Welcome back to our series on coil basics! Today we will be diving into part 2 of 3 covering Lower Ohms and Macro coils. Lets dive in!
Lower Ohm Coils and Lower Gauge Wire:
The beauty of lower gauge wire is its effectiveness making lower ohm coils without too much work. In turn, these thicker bodied beauties give you more surface area to work with. Surface area and space/size (besides what was mentioned in the last article) also contributes heavily per the amount of vapor that you are getting. In turn this means a higher level of vapor density per drag. Combine that with the higher wattages and temperatures that are needed, it makes for a warm, tasty vape that vapers have fallen in love with. Lets get into specifics on the wires; their builds; and we'll throw in some examples just for good measure:
1. Using lower gauge wire: Unlike higher gauge wire which is used for micro coils and for higher ohm builds, these wires are going to be your "bread and butter" for macro-coils (higher than a 2mm diameter) and lower ohm builds. These thicker wires have more room for power to run through. Because of this room you are able to experiment with different builds and still stay in a low range. You can use small amounts of wraps (anywhere from 5 and under) and get super low ohms, or play with more wraps (5 and up) and still stay in a lower range than you would normally find with the thinner gauge wire. Types of wire that would be used would include (26g on the higher end of the spectrum, 24g, 22g and 20g for you experienced builders out there).
2. Lower ohm coils and macro-coils: While you can still use smaller diameters and a higher number of wraps in the search of a higher ohm coil. Lower gauge wires these days are more closely related to macro-coils. Macro-coils in essence are the exact opposite of a micro in that you use a higher mm jig to wrap your wire around. Usually this is done with a 2mm jig or higher as mentioned previously. Regardless of the diameter that you use however and, unless you are using a significant amount of wraps, your coils will still be lower in ohms than usual. Because of this it is important that you get familiar with previous article's builds first and ohms law before you move onto these kinds of wires and coils. Knowing just what you are dealing with and what a low build requires is quintessential in keeping you and your vape safe and happy.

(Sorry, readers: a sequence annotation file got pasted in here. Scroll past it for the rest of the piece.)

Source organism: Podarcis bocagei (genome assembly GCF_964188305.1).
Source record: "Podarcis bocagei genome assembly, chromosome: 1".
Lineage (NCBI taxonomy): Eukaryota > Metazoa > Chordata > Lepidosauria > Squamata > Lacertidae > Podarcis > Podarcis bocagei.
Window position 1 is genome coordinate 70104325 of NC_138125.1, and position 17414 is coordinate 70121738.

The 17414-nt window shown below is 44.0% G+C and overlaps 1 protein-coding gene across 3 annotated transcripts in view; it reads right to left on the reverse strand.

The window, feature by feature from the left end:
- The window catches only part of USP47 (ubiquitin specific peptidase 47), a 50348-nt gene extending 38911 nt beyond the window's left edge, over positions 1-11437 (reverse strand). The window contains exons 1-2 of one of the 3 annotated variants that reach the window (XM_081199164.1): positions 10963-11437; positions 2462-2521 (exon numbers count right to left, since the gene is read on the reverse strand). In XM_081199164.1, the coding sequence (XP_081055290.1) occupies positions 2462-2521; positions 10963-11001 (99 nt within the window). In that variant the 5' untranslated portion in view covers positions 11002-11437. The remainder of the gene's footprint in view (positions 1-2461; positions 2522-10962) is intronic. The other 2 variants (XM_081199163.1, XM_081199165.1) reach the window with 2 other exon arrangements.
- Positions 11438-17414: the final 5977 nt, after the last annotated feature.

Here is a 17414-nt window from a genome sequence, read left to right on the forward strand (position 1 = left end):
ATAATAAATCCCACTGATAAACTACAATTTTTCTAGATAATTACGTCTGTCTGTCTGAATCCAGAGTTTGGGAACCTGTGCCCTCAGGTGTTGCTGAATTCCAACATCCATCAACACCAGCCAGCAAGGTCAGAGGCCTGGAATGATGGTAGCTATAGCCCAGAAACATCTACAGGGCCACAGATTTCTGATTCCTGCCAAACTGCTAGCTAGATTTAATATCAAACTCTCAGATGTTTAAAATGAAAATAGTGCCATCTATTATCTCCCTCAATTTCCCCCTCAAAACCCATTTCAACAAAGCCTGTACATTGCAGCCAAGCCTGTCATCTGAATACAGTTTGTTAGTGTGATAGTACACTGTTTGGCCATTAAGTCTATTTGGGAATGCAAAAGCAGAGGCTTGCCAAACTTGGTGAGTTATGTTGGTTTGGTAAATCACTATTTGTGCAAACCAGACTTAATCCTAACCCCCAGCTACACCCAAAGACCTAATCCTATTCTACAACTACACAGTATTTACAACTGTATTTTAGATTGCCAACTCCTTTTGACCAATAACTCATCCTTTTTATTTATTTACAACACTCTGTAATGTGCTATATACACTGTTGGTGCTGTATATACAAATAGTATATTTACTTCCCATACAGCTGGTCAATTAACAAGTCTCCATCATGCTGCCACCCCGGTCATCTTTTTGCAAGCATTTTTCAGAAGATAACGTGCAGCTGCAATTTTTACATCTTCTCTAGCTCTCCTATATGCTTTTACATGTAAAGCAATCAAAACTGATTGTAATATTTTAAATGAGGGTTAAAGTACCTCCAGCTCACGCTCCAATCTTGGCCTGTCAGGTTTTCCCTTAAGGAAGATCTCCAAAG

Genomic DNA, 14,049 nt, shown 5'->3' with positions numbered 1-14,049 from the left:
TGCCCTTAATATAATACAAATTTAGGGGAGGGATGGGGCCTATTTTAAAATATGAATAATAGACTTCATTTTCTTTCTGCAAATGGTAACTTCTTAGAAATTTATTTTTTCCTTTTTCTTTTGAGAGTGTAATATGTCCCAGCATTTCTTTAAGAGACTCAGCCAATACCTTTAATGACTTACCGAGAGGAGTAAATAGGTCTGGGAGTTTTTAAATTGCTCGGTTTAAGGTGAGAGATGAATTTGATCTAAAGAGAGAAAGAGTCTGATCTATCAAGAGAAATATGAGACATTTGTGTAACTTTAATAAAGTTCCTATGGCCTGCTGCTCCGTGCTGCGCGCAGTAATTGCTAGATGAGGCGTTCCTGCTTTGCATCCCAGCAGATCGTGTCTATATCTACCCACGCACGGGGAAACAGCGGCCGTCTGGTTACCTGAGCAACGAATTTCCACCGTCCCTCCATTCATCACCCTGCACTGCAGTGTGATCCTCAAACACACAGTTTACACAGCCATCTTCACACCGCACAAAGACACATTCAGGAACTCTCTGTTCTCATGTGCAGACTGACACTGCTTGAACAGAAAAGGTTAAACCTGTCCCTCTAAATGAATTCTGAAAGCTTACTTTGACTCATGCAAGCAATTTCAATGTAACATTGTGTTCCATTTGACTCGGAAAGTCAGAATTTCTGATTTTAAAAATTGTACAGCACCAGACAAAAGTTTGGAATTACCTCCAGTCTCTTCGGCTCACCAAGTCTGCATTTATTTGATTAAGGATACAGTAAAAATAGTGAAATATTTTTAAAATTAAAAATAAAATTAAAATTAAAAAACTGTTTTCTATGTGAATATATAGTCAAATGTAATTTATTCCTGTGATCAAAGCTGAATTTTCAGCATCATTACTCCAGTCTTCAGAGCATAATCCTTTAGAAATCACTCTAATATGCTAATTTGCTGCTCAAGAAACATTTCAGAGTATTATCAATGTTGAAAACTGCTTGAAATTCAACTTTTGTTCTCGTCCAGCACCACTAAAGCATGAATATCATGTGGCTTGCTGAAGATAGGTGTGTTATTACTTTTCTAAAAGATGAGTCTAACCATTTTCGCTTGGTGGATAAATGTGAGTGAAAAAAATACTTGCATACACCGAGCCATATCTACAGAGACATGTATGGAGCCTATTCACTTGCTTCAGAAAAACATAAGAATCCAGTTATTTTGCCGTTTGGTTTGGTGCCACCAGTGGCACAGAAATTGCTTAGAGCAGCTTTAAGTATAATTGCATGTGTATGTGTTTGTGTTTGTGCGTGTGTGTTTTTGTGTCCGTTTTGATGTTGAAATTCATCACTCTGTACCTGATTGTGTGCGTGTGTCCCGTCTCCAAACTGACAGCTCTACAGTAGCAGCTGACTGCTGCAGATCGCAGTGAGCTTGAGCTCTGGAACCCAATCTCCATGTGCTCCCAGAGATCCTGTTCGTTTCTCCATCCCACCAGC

Lower ohm coils will require more power than you would normally input per your higher ohm options. While you can utilize lower amounts of wattage/voltage with them you will find the vape to be lackluster and the "ramp-up time" (the time it take the device to heat the coil and vaporize your liquid properly) will increase as you go down. This higher amount of power and lower ohm in combination however means that you will be drawing more "amperage" from the batteries that are in your device. So, battery safety and build knowledge is key. If you are not hip to battery safety and battery specifics, we do have a good variety of articles that you can look through as well as great blog posts that you can utilize to get caught up on the "need-to-know" details:
This concludes this section of our three part series on coil basics. If you did not see an item covered here that you would like to talk about more, feel free to leave a comment and let us know! Join us on our next and last section where we will be covering a special kind of wire, extras and vaping safety! Keep on vaping everyone!